Whilst HR leaders have been applauded for their stance on workplace harassment and sexual abuse, the revelations have left many senior executives unsure
Since the outpouring of support following the #MeToo scandal, workplaces have undergone a shaky and uncertain period of adjustment.
Whilst HR leaders have been applauded for their stance on workplace harassment and sexual abuse, the revelations have left many senior executives unsure, and slightly wary, of how to act.
“We work with innovative companies to help them embed diversity, inclusion, and belonging strategies into the core of their business,” she prefaced.
“That’s everything from their people, to their practices, policies, procedures, physical space, marketing, communications, community engagement, technology, their product, and beyond. For us, it’s about a holistic, full 360-approach.”
Understanding the importance of a sturdy D&I program is half the battle. Any business that thinks they can trick the system with an unauthentic plan, such as a one-off training that simply “checks the box,” will not see results.
With this in mind, Saska told us that many companies are coming to her and her team to see how they can improve their D&I strategy proactively.
“More recently, companies are trying to be more proactive – however, they often don’t understand how to go about building their diversity and inclusion strategies,” she told HRD Canada.
“For them, we do a full assessment of their current people, policies, procedures, and practices, and we let them know where we see their D&I maturity level to be and from there we help them to design their strategies.”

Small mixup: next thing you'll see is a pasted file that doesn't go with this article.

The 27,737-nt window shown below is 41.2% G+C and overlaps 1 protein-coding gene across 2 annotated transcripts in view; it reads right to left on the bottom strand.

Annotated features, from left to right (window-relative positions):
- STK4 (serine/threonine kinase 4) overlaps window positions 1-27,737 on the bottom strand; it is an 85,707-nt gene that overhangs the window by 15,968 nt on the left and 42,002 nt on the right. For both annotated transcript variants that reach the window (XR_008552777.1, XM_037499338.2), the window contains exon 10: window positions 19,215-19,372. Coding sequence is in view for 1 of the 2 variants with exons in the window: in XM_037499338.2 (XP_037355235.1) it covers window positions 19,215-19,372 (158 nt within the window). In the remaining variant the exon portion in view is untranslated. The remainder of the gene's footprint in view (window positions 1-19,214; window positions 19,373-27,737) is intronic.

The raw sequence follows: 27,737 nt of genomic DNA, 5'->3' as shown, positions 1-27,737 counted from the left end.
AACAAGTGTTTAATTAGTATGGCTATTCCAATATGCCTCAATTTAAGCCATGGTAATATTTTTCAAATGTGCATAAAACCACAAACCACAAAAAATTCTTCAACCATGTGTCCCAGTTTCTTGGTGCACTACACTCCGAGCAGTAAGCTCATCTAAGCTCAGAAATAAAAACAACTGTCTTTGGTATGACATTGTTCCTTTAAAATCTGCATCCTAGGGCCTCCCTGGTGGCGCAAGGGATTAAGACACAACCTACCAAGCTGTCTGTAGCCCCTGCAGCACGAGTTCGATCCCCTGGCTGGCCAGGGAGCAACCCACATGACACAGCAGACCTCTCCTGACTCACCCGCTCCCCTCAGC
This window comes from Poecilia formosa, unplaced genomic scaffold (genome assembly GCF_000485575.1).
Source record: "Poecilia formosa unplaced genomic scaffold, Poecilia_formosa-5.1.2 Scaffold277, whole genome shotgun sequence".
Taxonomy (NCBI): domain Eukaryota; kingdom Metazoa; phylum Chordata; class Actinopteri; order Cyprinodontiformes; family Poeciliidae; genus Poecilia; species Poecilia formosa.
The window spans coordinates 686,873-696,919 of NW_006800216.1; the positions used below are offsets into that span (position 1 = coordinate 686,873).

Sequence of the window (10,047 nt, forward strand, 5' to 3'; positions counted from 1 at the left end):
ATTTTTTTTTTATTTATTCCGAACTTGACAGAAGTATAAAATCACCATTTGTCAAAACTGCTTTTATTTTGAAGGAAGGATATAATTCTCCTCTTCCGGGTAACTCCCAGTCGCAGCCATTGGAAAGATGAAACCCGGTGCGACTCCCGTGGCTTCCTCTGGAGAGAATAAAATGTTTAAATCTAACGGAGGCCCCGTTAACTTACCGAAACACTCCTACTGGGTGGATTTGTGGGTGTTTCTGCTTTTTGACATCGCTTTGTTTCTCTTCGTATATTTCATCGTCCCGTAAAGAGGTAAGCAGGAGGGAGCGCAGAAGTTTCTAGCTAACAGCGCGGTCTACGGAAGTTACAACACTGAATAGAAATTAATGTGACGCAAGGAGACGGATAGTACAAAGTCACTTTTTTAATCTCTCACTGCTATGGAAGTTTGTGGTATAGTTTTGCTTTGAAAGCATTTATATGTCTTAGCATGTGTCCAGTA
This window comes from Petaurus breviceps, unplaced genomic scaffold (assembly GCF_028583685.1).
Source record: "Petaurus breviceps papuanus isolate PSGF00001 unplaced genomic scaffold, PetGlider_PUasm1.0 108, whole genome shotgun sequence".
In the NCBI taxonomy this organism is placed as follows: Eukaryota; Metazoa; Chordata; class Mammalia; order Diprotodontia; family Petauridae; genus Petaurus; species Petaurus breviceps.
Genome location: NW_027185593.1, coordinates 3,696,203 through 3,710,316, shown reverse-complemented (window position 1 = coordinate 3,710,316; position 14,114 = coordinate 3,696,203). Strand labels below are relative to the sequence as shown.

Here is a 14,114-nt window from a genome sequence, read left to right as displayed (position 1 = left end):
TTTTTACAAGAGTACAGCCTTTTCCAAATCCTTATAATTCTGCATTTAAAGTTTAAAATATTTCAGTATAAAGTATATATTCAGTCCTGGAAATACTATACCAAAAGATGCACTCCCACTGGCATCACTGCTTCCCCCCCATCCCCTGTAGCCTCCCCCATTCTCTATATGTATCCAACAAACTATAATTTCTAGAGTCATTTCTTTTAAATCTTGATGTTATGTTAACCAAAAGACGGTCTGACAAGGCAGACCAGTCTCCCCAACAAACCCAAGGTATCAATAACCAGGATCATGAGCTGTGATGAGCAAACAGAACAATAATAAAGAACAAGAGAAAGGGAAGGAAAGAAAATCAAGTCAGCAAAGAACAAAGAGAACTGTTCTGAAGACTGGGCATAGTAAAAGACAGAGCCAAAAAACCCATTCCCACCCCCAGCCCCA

Saska explained how they also help businesses who’ve suffered through a giant misfire.
“Maybe their CEO has stepped in something, or the company has said something publicly that didn’t go over well, or their HR team has had a bit of a flub.”
Saska helps these companies deal with issues by first understanding the core problem and then separating out the difference between their intention and their impact.
“Since last November, in regards to #MeToo, I’ve spoken with a lot of thoughtful male leaders who are sincerely confused about how to interact with women employees in their organization. At first, I thought it was a bit funny and they should know better, but as more concerns came in, I realized that it’s really not funny at all. CEOs are coming to me with sincere and yet relatable questions. ‘Can I close the door when my EA comes into the room, if she’s a woman?’ ‘Can I hug a female colleague on her birthday?’”
“These are real questions asked very sincerely. It seems that folks really don’t know how to interact in the workplace right now. If we take a step back and think about gender relations, at least in Western culture, at a high-level we’ve socialized women to cater to men and we’ve socialized men to feel entitled to women’s time, attention, and even bodies. Well, the world is changing hard and fast and we all have a lot of re-learning to do, especially in terms of issues of consent. The workplace is a great place to practice this but people need resources and spaces to talk through these questions and scenarios.”
Dr. Saska will be moderating our upcoming webinar panel on Diversity and Inclusion, where you can learn everything you need to know about implanting the best diversity strategy in your company.